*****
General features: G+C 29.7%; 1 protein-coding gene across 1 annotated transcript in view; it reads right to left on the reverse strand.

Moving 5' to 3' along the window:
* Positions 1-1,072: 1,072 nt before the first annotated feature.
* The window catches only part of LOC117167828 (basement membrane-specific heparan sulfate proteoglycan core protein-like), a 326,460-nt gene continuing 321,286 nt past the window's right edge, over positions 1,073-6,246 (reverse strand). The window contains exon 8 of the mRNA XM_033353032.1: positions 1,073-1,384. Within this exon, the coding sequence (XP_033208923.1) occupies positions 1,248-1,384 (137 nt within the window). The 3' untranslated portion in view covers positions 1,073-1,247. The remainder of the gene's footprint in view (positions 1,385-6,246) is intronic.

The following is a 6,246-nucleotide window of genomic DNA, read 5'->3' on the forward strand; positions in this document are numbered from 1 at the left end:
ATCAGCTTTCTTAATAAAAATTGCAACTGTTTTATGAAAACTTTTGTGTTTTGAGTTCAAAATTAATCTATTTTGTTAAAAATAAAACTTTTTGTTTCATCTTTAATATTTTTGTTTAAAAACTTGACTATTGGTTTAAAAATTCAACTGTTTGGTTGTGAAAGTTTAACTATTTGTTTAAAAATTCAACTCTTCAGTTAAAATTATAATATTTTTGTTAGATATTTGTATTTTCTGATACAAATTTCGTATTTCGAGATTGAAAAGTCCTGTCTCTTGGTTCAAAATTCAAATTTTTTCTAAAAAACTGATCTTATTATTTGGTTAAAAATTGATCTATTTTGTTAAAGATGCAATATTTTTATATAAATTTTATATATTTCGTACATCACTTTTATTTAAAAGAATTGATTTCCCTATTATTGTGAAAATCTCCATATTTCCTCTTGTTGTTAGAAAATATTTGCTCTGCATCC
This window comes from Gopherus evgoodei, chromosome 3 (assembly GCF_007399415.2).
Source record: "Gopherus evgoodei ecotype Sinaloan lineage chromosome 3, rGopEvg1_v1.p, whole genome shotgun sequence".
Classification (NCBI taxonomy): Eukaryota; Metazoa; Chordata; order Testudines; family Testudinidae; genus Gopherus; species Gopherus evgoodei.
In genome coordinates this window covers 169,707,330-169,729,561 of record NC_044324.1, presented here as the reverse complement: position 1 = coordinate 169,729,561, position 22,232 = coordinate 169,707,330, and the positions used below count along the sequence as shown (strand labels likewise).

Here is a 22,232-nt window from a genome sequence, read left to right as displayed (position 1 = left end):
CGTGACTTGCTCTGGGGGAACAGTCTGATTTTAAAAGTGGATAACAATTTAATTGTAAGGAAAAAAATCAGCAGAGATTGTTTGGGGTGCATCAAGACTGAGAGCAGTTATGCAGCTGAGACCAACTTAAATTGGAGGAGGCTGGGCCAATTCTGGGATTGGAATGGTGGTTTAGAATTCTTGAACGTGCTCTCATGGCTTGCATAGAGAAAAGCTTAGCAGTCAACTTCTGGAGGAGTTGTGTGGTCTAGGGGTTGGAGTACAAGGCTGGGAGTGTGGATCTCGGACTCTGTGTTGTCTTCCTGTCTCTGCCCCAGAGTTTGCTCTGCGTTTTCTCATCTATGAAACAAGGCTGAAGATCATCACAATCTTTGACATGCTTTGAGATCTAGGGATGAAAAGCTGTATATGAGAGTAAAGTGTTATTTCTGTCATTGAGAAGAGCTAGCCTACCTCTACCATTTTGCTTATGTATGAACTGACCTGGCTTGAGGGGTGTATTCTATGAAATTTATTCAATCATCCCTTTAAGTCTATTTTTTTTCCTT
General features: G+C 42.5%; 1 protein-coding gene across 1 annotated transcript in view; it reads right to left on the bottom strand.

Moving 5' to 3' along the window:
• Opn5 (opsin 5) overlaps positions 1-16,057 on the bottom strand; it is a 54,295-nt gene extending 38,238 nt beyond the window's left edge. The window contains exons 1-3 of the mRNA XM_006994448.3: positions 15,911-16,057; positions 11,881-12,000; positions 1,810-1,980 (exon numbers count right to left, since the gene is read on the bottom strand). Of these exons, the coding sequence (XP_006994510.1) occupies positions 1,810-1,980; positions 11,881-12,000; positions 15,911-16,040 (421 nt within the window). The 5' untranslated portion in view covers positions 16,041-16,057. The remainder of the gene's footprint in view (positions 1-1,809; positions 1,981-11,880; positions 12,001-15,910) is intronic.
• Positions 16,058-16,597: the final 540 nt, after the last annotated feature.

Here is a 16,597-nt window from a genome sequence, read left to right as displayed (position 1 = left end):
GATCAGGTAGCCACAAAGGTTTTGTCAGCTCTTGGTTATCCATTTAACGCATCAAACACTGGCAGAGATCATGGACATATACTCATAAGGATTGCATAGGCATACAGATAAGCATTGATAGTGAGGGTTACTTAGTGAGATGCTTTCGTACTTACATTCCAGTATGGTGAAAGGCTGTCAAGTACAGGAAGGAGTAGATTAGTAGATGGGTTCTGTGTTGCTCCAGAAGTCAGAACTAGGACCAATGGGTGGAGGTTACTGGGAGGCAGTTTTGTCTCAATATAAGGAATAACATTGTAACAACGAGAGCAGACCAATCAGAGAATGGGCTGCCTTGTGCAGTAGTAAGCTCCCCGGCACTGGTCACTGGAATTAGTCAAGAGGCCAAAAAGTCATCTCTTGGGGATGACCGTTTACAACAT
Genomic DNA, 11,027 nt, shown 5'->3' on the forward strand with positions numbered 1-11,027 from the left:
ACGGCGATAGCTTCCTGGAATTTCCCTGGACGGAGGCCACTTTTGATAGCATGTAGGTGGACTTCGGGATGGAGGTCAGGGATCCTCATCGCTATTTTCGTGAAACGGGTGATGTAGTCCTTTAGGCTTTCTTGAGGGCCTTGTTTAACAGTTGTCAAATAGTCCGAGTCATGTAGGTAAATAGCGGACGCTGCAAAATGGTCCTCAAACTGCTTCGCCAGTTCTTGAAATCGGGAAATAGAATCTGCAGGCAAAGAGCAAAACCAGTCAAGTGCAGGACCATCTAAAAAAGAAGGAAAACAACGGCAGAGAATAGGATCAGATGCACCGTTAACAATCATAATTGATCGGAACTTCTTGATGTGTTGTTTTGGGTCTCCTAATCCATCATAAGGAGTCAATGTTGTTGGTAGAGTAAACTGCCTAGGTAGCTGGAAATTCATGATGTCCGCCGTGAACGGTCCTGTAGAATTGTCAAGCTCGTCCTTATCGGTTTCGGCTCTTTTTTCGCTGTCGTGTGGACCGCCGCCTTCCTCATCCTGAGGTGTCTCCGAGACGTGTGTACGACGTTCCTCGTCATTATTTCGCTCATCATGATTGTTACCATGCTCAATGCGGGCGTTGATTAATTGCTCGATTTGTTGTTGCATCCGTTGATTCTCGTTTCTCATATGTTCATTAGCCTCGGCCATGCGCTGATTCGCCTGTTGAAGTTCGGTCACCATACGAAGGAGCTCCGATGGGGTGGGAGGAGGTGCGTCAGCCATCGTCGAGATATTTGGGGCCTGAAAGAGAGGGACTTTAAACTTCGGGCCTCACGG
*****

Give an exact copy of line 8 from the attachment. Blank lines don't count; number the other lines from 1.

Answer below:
Source record: "Gopherus evgoodei ecotype Sinaloan lineage chromosome 3, rGopEvg1_v1.p, whole genome shotgun sequence".